How many sodium atoms in 5.31 grams of sodium carbonate? Na2CO3


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Lia Tan Profile
Lia Tan answered

This just brings me back to my AP Chemistry days, which is a good and bad thing (good because I loved the class, bad because I got a 4 on the test).

So first you need to find the molar weight of the Na2CO3. To do this, look at the periodic table. Na's weight is 22.990 g/mol, C's weight is 12.0111 g/mol, and O's weight is 15.999 g/mol. Therefore, the total weight of one mole of sodium carbonate is:

22.990 g/mol * 2 + 12.011 g/mol + 15.999 g/mol * 3 = 105.988 g/mol

Now you need to find how many moles of sodium carbonate are in 5.31 grams. How you do this is simply dividing 5.31 by 105.988 so you end up with moles as your unit.

(5.31 g) / (105.988 g/mol) = 0.0501 mols

The 2 subscript of Na tells you that for every one mole of sodium carbonate, there are two moles of sodium. Therefore, there are 2* 0.0501 mols = 0.100 mols Na.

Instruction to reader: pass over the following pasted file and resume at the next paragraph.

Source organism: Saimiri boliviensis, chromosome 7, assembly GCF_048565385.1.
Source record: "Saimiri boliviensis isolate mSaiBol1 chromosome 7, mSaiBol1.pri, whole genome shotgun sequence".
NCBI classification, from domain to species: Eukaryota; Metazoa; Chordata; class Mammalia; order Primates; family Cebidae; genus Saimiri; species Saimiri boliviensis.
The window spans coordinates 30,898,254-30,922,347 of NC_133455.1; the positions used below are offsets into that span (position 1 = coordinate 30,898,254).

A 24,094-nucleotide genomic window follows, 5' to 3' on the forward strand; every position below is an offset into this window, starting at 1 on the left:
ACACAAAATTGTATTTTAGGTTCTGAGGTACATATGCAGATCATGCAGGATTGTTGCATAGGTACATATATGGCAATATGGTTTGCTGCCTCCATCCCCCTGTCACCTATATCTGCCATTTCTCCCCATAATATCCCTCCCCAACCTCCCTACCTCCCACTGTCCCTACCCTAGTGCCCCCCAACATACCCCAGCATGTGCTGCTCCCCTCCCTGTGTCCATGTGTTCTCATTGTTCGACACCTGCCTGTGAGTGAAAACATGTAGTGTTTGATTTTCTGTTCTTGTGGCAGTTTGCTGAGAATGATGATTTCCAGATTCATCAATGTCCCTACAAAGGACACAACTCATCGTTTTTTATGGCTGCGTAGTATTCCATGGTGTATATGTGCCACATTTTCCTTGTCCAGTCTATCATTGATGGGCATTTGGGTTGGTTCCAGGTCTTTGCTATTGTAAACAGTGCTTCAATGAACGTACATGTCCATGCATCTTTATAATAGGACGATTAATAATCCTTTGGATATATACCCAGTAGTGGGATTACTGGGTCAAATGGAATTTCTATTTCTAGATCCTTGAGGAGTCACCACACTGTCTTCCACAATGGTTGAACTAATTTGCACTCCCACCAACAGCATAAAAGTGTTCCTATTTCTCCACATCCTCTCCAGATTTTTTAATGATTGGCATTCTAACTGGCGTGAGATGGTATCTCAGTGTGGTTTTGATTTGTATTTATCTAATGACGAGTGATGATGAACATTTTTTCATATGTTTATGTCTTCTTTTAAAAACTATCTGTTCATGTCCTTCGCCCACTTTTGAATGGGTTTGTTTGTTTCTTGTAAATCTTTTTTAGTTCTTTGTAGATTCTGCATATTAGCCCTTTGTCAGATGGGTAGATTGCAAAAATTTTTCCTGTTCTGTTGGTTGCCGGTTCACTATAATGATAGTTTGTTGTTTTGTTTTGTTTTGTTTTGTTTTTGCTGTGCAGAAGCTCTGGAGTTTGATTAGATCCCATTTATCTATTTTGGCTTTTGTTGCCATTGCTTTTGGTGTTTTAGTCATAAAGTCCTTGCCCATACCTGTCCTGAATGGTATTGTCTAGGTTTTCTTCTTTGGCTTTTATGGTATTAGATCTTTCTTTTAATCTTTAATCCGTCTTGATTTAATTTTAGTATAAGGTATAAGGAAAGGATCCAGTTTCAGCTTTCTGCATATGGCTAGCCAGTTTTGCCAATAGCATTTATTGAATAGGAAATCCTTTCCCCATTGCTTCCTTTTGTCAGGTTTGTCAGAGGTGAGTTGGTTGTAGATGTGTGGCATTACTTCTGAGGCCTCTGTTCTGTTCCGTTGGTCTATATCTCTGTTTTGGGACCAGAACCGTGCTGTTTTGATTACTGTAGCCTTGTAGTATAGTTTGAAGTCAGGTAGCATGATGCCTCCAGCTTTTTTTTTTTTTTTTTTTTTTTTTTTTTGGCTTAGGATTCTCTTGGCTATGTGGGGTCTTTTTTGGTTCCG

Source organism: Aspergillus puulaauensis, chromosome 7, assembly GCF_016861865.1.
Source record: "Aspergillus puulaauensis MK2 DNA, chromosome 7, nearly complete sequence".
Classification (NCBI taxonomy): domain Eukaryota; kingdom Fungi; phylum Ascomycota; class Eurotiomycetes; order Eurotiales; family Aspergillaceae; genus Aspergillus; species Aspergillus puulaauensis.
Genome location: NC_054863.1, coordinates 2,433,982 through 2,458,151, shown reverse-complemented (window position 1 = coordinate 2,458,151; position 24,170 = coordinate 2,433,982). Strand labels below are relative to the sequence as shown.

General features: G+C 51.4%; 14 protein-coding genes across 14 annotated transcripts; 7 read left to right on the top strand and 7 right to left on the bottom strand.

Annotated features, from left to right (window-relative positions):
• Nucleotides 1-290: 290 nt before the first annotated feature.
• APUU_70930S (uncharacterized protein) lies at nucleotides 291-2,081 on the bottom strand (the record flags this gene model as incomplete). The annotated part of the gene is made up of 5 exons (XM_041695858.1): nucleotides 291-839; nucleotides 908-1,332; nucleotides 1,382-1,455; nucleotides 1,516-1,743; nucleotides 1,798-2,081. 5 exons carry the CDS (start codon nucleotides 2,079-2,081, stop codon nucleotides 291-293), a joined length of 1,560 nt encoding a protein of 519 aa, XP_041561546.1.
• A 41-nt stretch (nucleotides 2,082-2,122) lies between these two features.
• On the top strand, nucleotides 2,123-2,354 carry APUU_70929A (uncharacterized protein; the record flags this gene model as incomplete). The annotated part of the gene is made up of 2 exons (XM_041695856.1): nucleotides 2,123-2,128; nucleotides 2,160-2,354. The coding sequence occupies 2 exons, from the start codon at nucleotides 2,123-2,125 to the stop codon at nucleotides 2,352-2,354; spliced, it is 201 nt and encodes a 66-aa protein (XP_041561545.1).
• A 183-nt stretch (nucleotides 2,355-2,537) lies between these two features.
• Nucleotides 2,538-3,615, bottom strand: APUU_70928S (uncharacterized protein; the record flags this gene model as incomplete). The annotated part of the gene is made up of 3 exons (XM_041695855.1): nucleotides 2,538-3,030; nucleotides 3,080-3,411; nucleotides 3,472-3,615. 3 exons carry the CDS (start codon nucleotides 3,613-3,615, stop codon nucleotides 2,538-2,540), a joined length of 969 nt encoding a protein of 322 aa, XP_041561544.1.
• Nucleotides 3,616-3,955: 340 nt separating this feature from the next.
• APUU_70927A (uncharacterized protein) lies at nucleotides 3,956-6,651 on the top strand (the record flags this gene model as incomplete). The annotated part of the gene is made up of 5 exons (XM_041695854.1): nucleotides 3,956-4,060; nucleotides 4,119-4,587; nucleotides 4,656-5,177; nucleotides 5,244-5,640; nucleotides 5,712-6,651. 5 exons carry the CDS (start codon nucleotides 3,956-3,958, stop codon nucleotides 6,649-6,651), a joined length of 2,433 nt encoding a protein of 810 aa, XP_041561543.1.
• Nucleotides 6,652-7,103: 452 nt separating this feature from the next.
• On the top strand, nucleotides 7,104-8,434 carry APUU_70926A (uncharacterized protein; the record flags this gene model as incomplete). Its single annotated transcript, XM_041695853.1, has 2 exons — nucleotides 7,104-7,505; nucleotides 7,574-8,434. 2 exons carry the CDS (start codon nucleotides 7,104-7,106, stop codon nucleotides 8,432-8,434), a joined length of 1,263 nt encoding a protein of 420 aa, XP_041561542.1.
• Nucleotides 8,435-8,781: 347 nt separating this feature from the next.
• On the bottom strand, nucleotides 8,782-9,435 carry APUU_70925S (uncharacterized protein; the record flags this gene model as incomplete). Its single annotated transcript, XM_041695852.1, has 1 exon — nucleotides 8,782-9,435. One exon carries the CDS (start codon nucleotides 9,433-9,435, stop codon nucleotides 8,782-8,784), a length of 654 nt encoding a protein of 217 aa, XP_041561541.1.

To convert from moles to atoms, multiply the amount of moles of sodium to Avogadro's number, which is about 6.02*10^23 mol^-1. The result will be 6.03*10^22 atoms.

It's been a while since I've done this so you should double check. I hope this is right. If not, then I apologize.

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John McCann
John McCann commented
Good choice on the STEM subjects. Do you have calculus?
Lia Tan
Lia Tan commented
Oh yes. I've taken both Calculus AB and Calculus BC which is about equivalent to two years of college calculus.
John McCann
John McCann commented
Then it sounds like you are ready to contribute something to the world and yourself. We have a problem in the US with college students taking mickey mouse courses, running up astronomical debt and then not being able to find a job, or a job commensurate with their schooling.

So, take care and we will see you around here from time to time.

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